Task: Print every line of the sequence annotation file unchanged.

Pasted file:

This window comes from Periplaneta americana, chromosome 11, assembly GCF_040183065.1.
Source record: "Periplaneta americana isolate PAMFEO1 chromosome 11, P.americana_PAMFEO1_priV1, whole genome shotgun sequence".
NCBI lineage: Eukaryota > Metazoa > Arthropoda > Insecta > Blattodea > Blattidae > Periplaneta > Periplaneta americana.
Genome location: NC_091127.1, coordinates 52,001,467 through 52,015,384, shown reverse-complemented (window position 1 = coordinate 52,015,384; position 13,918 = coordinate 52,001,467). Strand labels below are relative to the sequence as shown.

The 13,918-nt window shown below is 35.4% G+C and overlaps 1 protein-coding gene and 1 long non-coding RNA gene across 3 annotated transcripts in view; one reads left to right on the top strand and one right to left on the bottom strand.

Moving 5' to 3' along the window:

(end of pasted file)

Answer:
This window comes from Periplaneta americana, chromosome 11, assembly GCF_040183065.1.
Source record: "Periplaneta americana isolate PAMFEO1 chromosome 11, P.americana_PAMFEO1_priV1, whole genome shotgun sequence".
NCBI lineage: Eukaryota > Metazoa > Arthropoda > Insecta > Blattodea > Blattidae > Periplaneta > Periplaneta americana.
Genome location: NC_091127.1, coordinates 52,001,467 through 52,015,384, shown reverse-complemented (window position 1 = coordinate 52,015,384; position 13,918 = coordinate 52,001,467). Strand labels below are relative to the sequence as shown.

The 13,918-nt window shown below is 35.4% G+C and overlaps 1 protein-coding gene and 1 long non-coding RNA gene across 3 annotated transcripts in view; one reads left to right on the top strand and one right to left on the bottom strand.

Moving 5' to 3' along the window: